Leading by examples – retrofitting all types of social housing – part one

By Ian Babelon

In the first of two blog posts, Idox’s Ian Babelon takes us on a tour of some of the best social housing retrofits in Britain, and beyond.

Blog posts on the Knowledge Exchange blog have repeatedly shown the need to retrofit social homes at scale to provide decent, comfortable homes while building capacity for low-carbon homes. The recent Powering Up Britain agenda highlights the long-term economic, environmental and social benefits of retrofitting homes, with the latest government funding opportunities including the second round of the Social Housing Decarbonisation Fund (SHDF2) and ECO+. Thankfully, decades of learning in the UK and internationally have led to exemplar retrofits for all types of homes. After considering best practice guidance, this post provides a selection of examples across the UK and beyond.

Designing it right

The National Housing Federation has gathered excellent industry guidance about decarbonising social homes, and how to retrofit traditional and historic homes.

For example, the Sustainable Traditional Buildings Alliance’s Guidance Wheel helps to visualise and manage the interactions between the different dimensions of retrofits required to implement the landmark PAS2035 retrofit framework.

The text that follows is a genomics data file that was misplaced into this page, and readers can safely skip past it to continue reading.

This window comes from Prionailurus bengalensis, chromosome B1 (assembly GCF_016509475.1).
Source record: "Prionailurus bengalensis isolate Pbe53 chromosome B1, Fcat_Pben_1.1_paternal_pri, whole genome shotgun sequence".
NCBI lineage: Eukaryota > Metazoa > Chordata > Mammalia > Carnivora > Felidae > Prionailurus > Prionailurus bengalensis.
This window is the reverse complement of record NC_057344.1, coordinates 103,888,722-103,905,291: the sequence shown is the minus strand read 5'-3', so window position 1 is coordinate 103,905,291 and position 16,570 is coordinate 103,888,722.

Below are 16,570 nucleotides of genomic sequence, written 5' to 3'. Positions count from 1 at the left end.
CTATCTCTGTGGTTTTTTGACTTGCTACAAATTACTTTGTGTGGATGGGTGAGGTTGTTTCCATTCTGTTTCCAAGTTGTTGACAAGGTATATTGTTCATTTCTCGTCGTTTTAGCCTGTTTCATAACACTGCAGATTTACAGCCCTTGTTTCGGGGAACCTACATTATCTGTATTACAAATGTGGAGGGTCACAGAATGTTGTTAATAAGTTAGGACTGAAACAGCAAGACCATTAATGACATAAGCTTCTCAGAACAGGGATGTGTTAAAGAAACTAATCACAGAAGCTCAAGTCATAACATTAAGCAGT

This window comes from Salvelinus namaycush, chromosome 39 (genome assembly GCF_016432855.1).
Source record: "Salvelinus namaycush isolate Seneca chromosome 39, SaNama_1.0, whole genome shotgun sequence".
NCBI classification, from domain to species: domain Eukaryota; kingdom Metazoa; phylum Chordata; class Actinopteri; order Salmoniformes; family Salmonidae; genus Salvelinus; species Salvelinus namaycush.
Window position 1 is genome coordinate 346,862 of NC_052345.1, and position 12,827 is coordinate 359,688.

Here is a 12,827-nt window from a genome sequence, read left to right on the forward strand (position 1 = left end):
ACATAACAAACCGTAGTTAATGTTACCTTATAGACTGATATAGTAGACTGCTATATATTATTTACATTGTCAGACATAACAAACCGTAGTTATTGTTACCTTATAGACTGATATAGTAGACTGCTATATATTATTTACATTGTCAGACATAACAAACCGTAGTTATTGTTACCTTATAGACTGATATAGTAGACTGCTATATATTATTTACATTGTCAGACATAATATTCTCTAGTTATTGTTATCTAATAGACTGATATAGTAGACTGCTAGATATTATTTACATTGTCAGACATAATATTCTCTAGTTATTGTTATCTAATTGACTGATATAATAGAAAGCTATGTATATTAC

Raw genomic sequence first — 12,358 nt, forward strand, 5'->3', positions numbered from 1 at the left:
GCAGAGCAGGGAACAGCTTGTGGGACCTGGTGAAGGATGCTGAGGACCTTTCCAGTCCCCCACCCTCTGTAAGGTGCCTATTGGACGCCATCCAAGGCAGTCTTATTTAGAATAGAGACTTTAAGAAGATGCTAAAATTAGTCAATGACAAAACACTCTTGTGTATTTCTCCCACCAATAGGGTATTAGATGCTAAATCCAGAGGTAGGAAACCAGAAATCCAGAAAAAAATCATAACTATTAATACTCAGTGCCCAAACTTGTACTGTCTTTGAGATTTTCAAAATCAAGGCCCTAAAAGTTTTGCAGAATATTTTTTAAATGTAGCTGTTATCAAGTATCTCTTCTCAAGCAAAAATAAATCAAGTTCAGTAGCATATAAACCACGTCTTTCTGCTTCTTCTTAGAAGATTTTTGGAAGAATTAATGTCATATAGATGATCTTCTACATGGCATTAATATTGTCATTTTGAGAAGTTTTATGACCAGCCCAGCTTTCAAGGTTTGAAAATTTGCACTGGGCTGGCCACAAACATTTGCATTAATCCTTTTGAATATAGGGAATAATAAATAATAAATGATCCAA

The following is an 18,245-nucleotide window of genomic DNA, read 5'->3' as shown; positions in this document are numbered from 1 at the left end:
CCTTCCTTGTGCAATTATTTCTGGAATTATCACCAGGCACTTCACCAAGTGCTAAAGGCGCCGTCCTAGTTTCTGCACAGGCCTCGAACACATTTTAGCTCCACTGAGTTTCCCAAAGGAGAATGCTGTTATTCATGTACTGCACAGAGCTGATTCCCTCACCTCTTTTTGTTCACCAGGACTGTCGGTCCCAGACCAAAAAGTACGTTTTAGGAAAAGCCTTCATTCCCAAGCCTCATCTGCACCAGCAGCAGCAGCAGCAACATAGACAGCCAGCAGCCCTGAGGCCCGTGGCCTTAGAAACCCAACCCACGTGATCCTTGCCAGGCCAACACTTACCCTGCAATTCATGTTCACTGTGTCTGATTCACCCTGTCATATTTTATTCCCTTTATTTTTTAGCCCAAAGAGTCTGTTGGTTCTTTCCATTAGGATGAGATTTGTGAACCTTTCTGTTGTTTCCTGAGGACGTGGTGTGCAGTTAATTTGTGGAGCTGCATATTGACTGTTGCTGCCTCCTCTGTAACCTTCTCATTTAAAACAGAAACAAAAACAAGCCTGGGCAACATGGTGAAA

The Sustainable Renovation Guide by the Scottish Ecological Design Guide (SEDA) also provides excellent technical guidance for retrofitting various types of homes. Airtightness is often essential to achieving good energy performance as it prevents thermal gaps, as detailed in this technical guide.

Industry-leading, on-demand webinars hosted by the Northern Housing Consortium also provide guidance and inspiration for all aspects of low-carbon social housing retrofits, from financing to neighbourhood-wide retrofits. Experience shows that having an airtightness champion in the construction team is also key to successful retrofits.

To make best use of technical and design guidance, having Unique Property Reference Numbers (UPRNs) provide a ‘golden thread’ for housing associations. Being able to accurately identify and differentiate between all properties enables compilation of complete datasets about housing stocks.

The Better Social Housing Review (2022) encourages housing associations to work together to conduct and publish an audit of the UK social housing stock. A clearer picture of all social housing can benefit both individual organisations and the wider industry in tracking progress toward decarbonisation and healthy, affordable homes for all. Recent assessments by the Regulator of Social Housing for council homes in London have further revealed the importance of up-to-date, complete datasets to monitor and guarantee building safety measures. Related benefits can include consistent monitoring of energy performance, environmental health, carbon emissions, and customer experience.

Historic and older homes